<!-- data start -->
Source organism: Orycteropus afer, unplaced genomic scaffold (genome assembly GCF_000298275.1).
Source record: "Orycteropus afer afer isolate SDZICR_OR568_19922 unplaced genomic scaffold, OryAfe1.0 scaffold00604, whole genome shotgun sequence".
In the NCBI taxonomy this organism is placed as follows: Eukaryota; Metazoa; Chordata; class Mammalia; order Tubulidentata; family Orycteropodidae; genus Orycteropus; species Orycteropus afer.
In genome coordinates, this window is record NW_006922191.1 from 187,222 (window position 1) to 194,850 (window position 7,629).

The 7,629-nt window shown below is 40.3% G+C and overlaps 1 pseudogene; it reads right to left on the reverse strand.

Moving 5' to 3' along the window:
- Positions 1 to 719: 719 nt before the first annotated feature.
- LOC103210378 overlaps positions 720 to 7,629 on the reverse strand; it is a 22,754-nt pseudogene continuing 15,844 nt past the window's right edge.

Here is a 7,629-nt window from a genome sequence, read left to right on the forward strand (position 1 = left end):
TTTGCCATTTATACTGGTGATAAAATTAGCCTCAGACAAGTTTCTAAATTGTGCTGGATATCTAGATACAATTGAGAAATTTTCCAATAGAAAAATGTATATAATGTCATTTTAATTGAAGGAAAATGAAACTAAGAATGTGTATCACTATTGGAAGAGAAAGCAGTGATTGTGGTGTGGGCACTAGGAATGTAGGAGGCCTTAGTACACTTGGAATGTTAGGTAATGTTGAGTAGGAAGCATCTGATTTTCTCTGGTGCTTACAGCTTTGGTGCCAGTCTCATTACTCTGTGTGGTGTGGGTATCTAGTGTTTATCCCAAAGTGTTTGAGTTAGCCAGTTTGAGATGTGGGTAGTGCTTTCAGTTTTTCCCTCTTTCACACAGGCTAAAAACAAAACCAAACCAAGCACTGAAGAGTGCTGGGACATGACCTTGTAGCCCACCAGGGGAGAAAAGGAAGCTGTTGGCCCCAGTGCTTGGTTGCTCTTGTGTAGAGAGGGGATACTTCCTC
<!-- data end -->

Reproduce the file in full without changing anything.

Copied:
Source organism: Orycteropus afer, unplaced genomic scaffold (genome assembly GCF_000298275.1).
Source record: "Orycteropus afer afer isolate SDZICR_OR568_19922 unplaced genomic scaffold, OryAfe1.0 scaffold00604, whole genome shotgun sequence".
In the NCBI taxonomy this organism is placed as follows: Eukaryota; Metazoa; Chordata; class Mammalia; order Tubulidentata; family Orycteropodidae; genus Orycteropus; species Orycteropus afer.
In genome coordinates, this window is record NW_006922191.1 from 187,222 (window position 1) to 194,850 (window position 7,629).

The 7,629-nt window shown below is 40.3% G+C and overlaps 1 pseudogene; it reads right to left on the reverse strand.

Moving 5' to 3' along the window:
- Positions 1 to 719: 719 nt before the first annotated feature.
- LOC103210378 overlaps positions 720 to 7,629 on the reverse strand; it is a 22,754-nt pseudogene continuing 15,844 nt past the window's right edge.

Here is a 7,629-nt window from a genome sequence, read left to right on the forward strand (position 1 = left end):
TTTGCCATTTATACTGGTGATAAAATTAGCCTCAGACAAGTTTCTAAATTGTGCTGGATATCTAGATACAATTGAGAAATTTTCCAATAGAAAAATGTATATAATGTCATTTTAATTGAAGGAAAATGAAACTAAGAATGTGTATCACTATTGGAAGAGAAAGCAGTGATTGTGGTGTGGGCACTAGGAATGTAGGAGGCCTTAGTACACTTGGAATGTTAGGTAATGTTGAGTAGGAAGCATCTGATTTTCTCTGGTGCTTACAGCTTTGGTGCCAGTCTCATTACTCTGTGTGGTGTGGGTATCTAGTGTTTATCCCAAAGTGTTTGAGTTAGCCAGTTTGAGATGTGGGTAGTGCTTTCAGTTTTTCCCTCTTTCACACAGGCTAAAAACAAAACCAAACCAAGCACTGAAGAGTGCTGGGACATGACCTTGTAGCCCACCAGGGGAGAAAAGGAAGCTGTTGGCCCCAGTGCTTGGTTGCTCTTGTGTAGAGAGGGGATACTTCCTC